‘Deafening’ nighttime sounds heard echoing on remote Georgia island. What causes them?

Mark Price
·2 min read

Remote Sapelo Island off the Georgia coast has been called everything from “haunted” to “cursed” — and a video shared days ago on Facebook shows it’s every bit as spooky as you’d imagine.

Filmed at night, the brief clip is largely pitch black, except for a shadowy outline of a ragged tree canopy on the horizon.

But that’s not the creepy part. It’s the noise: a guttural chorus of chittering, rattling and croaks in the dark.

The 15-second video was posted Feb. 27 by Georgia’s Wildlife Resources Division, which noted heavy rain and warm temperatures on the barrier island had given rise to “vocalizing at a deafening volume.”

Listeners were invited to guess the source of the noise, which wildlife experts eventually revealed to be a horde of frenzied southern leopard frogs.

“Often a heavy winter rain will prompt explosive breeding in this species,” the Savannah River Ecology Laboratory reports.

A raucous mating call is part of these spontaneous affairs and, yes, it’s loud and weird. Imagine the sound one hears when “rubbing an inflated balloon,” Herpsofnc.com says.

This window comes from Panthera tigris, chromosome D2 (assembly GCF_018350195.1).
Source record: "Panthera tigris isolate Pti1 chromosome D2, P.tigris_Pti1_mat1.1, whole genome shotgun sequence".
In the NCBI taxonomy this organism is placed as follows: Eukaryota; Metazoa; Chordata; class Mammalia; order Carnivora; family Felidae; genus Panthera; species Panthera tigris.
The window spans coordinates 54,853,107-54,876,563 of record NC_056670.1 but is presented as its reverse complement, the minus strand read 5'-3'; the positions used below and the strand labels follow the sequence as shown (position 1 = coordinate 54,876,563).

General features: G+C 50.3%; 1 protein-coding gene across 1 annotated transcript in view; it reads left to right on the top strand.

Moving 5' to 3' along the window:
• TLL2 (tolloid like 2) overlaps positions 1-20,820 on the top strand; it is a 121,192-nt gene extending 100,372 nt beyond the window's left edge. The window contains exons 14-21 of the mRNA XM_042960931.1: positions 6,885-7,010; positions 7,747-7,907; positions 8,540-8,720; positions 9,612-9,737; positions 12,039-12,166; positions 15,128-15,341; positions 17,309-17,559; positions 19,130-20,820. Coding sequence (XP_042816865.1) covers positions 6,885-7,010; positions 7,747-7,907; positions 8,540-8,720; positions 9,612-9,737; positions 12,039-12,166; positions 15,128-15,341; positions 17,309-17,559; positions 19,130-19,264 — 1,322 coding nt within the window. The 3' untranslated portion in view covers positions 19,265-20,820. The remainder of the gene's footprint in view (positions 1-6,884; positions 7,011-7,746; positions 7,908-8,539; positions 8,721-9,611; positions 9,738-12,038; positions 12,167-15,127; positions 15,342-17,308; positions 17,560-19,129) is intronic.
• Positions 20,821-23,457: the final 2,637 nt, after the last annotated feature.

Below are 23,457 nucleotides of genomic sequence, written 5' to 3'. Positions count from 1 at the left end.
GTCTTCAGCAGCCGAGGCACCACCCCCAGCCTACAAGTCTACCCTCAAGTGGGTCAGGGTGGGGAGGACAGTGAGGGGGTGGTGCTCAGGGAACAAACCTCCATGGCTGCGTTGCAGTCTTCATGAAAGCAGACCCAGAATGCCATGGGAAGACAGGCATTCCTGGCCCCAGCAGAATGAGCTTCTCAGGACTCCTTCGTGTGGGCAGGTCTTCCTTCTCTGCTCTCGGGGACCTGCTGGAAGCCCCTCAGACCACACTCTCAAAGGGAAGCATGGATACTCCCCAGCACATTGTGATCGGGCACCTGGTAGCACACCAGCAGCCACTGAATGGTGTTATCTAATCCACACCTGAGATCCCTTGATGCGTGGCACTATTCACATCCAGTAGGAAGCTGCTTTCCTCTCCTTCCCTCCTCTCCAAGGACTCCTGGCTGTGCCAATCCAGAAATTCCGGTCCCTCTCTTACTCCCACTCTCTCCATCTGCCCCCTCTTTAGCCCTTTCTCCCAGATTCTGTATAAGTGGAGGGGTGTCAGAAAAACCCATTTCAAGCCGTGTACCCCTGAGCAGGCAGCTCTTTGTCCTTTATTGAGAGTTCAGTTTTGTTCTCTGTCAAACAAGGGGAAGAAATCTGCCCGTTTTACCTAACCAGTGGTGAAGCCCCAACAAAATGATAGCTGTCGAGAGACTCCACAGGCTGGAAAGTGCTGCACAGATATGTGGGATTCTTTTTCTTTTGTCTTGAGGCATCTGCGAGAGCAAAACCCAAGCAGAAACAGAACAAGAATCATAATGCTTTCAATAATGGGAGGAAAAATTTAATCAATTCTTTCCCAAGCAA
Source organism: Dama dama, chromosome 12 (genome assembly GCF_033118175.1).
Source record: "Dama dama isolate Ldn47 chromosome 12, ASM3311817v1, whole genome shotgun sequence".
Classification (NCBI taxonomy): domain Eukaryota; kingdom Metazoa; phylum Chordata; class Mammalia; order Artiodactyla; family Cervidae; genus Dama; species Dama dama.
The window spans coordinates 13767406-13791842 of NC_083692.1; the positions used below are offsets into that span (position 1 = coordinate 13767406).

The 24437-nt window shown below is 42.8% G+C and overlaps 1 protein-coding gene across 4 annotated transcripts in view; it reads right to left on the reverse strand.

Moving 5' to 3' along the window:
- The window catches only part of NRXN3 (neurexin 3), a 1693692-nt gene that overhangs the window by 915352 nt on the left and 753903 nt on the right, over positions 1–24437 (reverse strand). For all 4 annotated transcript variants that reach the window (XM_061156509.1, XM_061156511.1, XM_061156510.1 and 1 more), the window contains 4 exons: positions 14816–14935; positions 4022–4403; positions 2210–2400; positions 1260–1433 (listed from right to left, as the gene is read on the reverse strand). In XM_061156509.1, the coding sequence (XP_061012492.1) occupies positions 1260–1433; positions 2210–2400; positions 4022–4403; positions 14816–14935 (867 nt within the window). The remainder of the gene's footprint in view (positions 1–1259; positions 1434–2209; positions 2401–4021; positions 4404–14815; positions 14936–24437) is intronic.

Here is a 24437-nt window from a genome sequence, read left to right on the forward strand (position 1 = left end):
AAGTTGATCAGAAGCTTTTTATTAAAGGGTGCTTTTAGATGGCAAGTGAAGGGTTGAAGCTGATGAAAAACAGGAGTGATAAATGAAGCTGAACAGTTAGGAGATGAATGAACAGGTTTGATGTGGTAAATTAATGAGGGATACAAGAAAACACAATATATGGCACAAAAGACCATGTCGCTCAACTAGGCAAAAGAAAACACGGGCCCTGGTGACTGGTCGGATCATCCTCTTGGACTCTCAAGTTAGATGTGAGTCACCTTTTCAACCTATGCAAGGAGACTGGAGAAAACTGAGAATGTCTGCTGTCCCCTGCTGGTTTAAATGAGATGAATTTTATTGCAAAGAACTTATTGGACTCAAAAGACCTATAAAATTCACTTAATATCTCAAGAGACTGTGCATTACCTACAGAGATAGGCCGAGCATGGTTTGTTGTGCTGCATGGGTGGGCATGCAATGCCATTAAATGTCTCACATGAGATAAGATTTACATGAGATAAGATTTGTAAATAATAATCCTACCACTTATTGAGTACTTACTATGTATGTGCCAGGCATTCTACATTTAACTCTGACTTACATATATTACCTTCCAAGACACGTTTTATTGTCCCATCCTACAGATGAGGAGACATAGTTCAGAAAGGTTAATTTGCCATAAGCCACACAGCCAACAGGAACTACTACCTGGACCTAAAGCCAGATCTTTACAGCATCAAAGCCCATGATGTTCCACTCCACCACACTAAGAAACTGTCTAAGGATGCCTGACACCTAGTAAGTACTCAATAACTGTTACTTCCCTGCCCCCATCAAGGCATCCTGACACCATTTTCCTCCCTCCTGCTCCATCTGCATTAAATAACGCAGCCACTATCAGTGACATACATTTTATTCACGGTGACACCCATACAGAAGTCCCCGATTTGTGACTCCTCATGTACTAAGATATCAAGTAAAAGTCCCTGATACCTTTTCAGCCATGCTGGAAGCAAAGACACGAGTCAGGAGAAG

“The mating call is a series of abrupt, deep croaks, creating a guttural trill. The trill rate may be as many as 13 per second,” Texas Parks and Wildlife says.

Sapelo Island, about 300 miles southeast of Atlanta, is a perfect place for the species. It’s also considered a “stronghold” for the venomous eastern diamondback rattlesnakes, experts say. The island is state-managed, sparsely populated and reachable only by passenger ferry.

The island is also known for its prehistoric past, including a ceremonial mound built by Indigenous Americans before the arrival of Europeans, according to the Sapelo Island National Estuarine Research Reserves. Spanish missionaries, pirates and Civil War engagements are also part of its lore.

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